On Homelessness

July 30, 2011 § 1 Comment

I’ve been living in a van. This isn’t technically my first time being homeless, but it is my first time being homeless that I wasn’t being sort of peripatetic and traveling about the country living in tents and off the land. Being homeless in a city is a much different sort of thing indeed. There are many things one doesn’t think about.

The most pressing: where to pee. You find yourself carefully gauging your liquids intake. You can’t, like when you’re camping, just pee in any old place. In a city, even in a liberal city like Portland, that tends to be frowned upon (not that I haven’t clandestinely done it, of course). It becomes a serious sort of catch-22, however, because when you do have to pee, you have to patronize some place in order to use a bathroom. The cheapest way to do this is to buy a beer or a coffee somewhere, which simply makes one have to pee more, and now we find ourselves in a urinary infinite regress.

Which also means that when you really need to pee, you sometimes have to spend like $2 for the privilege. And even if you don’t have to pee, sometimes you have to spend like $2+ to have a place to go, to hang out, so as not to spend all day sitting on the sidewalk or riding the train back and forth across town, or sitting in your van baking in the greenhouse that it is in the summer months. And so it isn’t actually all that cheap, being homeless, because you have to find places to go and then you must patronize those places for use of their bathrooms and the right to sit there and read. And if you want to eat, you have to buy a sandwich somewhere, because you don’t have a kitchen.

Plus the necessity sometimes of booze. It is not easy to fall asleep in a sweltering van, let alone on the street, unless one is basically passing out. Sometimes I think that it isn’t the drink that makes people homeless, it’s the homeless that makes people drink. And well that isn’t exactly cheap either. And plus the increased need to pee of course, which drives one back to places which must be patronized.

Things you don’t normally think too much about, like bathing, become paramount. You shower at every possible opportunity. A friend invites you into their home? You ask to shower. Unabashedly. You ask to use their washer and dryer. This of course depends on whether you’ve been homeless so long as to lose your friends with homes or not.

Likewise, food moves from being a situation of ‘what do I want to eat today,’ to merely ‘where can I get calories cheaply and at a place where I can pee.’ As you can see peeing really is the most pressing concern. I’m thinking of my next pee right now. And after that pee I’ll begin thinking of the next pee.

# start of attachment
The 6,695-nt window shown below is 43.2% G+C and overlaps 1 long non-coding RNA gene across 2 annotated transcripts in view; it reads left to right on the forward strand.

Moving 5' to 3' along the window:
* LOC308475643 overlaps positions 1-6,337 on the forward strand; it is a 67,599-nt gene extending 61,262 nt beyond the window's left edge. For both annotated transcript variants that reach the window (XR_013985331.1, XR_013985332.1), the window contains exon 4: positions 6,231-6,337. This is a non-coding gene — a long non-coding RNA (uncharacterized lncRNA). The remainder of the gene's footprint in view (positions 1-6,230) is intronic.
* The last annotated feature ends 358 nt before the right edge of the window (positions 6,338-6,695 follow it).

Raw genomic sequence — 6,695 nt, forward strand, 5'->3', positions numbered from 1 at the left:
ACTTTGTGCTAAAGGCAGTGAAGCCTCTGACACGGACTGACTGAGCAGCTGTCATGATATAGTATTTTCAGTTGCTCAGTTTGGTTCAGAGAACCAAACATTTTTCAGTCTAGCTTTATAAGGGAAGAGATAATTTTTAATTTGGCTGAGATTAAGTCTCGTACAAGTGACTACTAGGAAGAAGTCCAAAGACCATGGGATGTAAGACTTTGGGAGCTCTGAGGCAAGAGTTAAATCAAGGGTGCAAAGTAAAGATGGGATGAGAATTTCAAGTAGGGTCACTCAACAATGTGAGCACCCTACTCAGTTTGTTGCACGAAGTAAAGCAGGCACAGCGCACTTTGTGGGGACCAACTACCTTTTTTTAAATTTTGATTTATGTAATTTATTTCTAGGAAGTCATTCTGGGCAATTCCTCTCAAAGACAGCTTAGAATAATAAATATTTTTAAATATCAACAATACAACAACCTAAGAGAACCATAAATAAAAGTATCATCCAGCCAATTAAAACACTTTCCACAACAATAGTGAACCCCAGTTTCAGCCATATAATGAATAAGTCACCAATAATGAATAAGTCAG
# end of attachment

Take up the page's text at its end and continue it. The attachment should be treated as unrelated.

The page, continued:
You move from being a guesser to an asker (obscure internet meme reference). This maybe is a positive aspect of being a man without a home.

One can see where this can become fairly cyclical, in a not-so-great way.

One might think that you’d feel free, without the binds of rent to pay and such. But in fact you are quite the opposite. You become bound by the laws of non-privacy, of the business hours of cheap bars and coffee shops and burger joints. Of the bookstore with the bathroom you can usually use without patronizing the place.

It becomes a secret, an inducer of shame. You stop looking people in the eye, as if you might give yourself away as a transient.

I guess the point is that when your life becomes consumed by a focus on basic needs, it becomes difficult to find the mental or physical time to consider things like ‘how might I become un-homeless?’

I realize I don’t have it nearly as bad as most people living essentially on the streets. But I have found a new sort of appreciation for small things, like readily available toilets, hand soap, a place of solitude, modicums of confidences. Whatever charm you might have had, the humility of sometimes having to piss into a bottle or suffering the looks of baristas who know you’ve been sitting much longer at their shop than your one cup of coffee purchase should really allow makes short work of diminishing. I long for a toilet at hand, for rest, for solitude, for anything clean, for a book you don’t have to try to stretch out just so it will last as long as possible before you must find a new one.


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